Monday, July 14, 2008

Face-Lift 543


Guess the Plot

Dragon's Beginning

1. Hunky anthropologist Petr von Bigun is researching an ancient, forgotten tribe on a remote Pacific island when the sea literally starts to boil. The natives whisper of "Dragon's Beginning" and of the end of the world. Can Petr, aided by voluptuous beach volleyball pro Anette Sands, learn the tribe's ancient language and rituals in time to save the planet from annihilation?

2. When Robby finds a dragon in a box, he makes his way to a magical land where he must drive out evil to inherit a kingdom and rescue a damsel from the evil tower. If he survives to his sixteenth birthday he'll inherit dragon powers, and shapeshifting ability, and might be able to save his family. Also, a grumpy bard.

3. Tired of dealing with riots, Zhu Tzu turns in his officer's badge and heads to the US to start a Chinese restaurant "The Dragon." His endeavour is a success, until his dragon logo comes alive and starts eating employees that complain too much. Can Zhu Tzu soothe the dragon's fragile ego and set things right? And what will happen when a notorious food critic tastes the egg drop soup?

4. Two oversized lizards in love. A passionate encounter. A fateful mutation on chromosome 18. Three weeks of incubation, and: enter, the dragon. Teased by the rest of the Brachiosaurs, he hides in the back of the herd. When a pack of Allosaurs arrives, will he save the day or turn his back on the herd that scorned him?

5. In the beginning was the Dragon. And the Dragon was hungry. And the Dragon was made of flesh, as were the things it preyed upon. And this was good. For the Dragon. But for the other fleshy things, not so much. Thus the need for Galwayn the Dragonslayer and his thirsty sword Mordran. With the assistance of a reluctant soothsayer, a buxom lady’s maid, and a disinherited earl, the stalwart Galwayn sets out to assure that the dragon’s beginning is speedily followed by its end.

6. Alexios Andronikos was born poor and patronless on the back streets of 14th century Trebizond. When his desperate parents sell the strikingly beautiful child, he is castrated and trained for harem life. But Alexios was born to be a warrior, and there will be no denying his destiny. Escape, martial arms training, intrigue, and his own dauntless nature propel Alexios’s transformation from eunuch slave to The Dragon, Scourge of Byzantium.


Original Version

Dear Evil Editor,

Details about agent, personalized from research. I hope you enjoy DRAGON'S BEGINNING, the first book in my YA fantasy-adventure series. The novel is complete at 65,000 words.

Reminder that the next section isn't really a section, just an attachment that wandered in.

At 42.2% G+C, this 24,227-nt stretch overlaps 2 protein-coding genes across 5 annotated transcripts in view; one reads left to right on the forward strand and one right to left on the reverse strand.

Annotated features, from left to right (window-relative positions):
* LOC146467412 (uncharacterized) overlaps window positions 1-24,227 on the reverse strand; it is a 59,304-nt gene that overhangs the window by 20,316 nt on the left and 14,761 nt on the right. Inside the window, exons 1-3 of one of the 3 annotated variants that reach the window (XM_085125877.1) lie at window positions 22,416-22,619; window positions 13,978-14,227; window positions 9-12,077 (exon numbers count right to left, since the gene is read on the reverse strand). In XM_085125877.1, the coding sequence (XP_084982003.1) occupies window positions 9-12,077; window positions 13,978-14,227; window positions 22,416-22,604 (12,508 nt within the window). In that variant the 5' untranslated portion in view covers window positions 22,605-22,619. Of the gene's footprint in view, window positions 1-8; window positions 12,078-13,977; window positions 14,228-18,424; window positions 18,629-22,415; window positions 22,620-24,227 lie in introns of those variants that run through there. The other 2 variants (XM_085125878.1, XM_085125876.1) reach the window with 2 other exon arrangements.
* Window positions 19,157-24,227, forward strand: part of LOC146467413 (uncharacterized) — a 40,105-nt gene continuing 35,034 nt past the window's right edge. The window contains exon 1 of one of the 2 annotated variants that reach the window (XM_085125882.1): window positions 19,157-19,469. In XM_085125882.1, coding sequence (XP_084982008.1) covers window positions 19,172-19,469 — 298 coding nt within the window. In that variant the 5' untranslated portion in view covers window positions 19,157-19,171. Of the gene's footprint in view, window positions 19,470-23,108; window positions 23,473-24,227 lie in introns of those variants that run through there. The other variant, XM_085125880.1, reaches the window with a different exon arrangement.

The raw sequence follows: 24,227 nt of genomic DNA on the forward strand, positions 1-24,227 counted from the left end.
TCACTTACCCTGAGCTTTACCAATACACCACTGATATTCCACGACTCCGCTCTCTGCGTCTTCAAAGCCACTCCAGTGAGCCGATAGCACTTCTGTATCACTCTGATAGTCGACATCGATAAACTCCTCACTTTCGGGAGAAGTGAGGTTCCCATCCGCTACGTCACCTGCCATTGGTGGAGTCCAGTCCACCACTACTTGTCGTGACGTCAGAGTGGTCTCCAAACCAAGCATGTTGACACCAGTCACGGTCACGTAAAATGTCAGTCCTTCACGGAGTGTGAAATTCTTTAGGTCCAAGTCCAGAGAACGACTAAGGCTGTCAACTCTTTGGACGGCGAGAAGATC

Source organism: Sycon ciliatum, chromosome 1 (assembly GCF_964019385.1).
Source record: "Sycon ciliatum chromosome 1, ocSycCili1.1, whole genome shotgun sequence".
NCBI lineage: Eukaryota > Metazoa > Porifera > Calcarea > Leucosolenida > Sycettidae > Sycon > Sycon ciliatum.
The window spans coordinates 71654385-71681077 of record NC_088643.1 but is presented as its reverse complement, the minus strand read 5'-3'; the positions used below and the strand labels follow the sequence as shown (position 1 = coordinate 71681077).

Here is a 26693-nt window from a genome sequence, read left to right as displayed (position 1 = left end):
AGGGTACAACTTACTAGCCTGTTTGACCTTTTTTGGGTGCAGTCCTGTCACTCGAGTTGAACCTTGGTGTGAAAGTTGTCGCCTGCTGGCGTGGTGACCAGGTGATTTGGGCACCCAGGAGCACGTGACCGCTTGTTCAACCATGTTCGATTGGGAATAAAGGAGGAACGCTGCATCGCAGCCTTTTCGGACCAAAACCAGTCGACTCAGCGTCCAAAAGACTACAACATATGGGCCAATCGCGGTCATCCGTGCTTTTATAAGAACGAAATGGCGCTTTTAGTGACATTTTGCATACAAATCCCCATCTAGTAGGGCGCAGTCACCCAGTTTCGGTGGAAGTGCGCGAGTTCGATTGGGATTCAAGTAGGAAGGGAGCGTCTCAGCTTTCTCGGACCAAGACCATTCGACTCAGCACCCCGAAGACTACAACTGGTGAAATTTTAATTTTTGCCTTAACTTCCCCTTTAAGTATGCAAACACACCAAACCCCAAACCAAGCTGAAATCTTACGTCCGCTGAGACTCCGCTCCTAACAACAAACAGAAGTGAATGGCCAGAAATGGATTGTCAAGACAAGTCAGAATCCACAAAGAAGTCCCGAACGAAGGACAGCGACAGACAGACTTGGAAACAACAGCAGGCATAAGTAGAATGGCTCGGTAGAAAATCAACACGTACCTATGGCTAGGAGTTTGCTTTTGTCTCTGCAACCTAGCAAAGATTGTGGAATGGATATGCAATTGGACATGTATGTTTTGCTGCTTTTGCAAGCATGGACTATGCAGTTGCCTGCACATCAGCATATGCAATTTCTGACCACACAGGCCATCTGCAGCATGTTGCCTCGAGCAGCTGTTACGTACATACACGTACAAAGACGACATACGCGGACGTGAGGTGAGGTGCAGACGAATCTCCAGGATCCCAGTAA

The tale of a boy and his dog is classic. When the boy is a young sorcerer named Robby who doesn't know he's also half dragon, classic turns fantastic. Mix in his guardian Dire Wolf, Mearlyn, and the amazing creatures and magic's of the land of Drakos Dnal [and you have . . . what?].

Robby's house is destroyed and his mother has disappeared. His only hope of finding her comes from the mysterious black box he unearths from the ruins. [It's obvious what happened: a plane crashed into the house.] Unfortunately, it comes with a dragon-in-the-box. [Is the dragon in the black box? Or is there a dragon-in-a-box inside the black box? The dragon-in-a-box being like a Jack-in-the-box, but instead of a clown popping up, a dragon pops up and spews a wall of flames on the child.] [Expect a massive recall on these within weeks of their arriving from China, by the way.] Setting off with Mearlyn, Robby follows the clue from the dragon, [What clue?] discovering nothing in the land is as it seems. [What land?]

He learns he is the heir to a kingdom - if he can drive the evil from the land. [When it comes to real estate, there's always a catch.] [Is he heir to Drakos Dnal?] He finds friends and enemies along the way, [The way where? Is he going somewhere?] while dodging the evil Daemon who will stop at nothing to steal Robby's magic. [What magic? Is Robby a sorcerer before his house is destroyed? Does he seem to be a sorcerer in "the land"? Because I remember you saying nothing was as it seems.] When one of his companions, Isabelle, is captured, [or at least seems to have been captured.] Robby is given a choice - offer himself up to save her, or find her before time runs out. With new allies - including a grumpy Bard and a batty witch, [Are they really a grumpy Bard and a batty witch? If so, could we have an example of something that isn't as it seems? So far, everything is as it seems.] he discovers where Isa is held. Breaching the tower, Robby must use his wits to rescue her and destroy the tower's evil magic.

While continuing the search for his mother, Robby is shocked to discover the true secret of their past. On his sixteenth birthday, he will inherit dragon powers - great magic and the ability to shift form. [If I had great magic and the ability to shift form, I wouldn't bother trying to drive evil out of some kingdom so I could inherit it. Who needs the aggravation?]

Through his journeys, Robby realizes he cares about saving not just his friends and family, but the land itself. Drawn deeper into this dangerous game, he knows he must eventually fight - and hopefully win - against Daemon, the only one to ever find magic more powerful than a dragon's. Until then, his family will be lost [His family, meaning his mother? Who else is lost?] and Drakos Dnal will continue to be enslaved.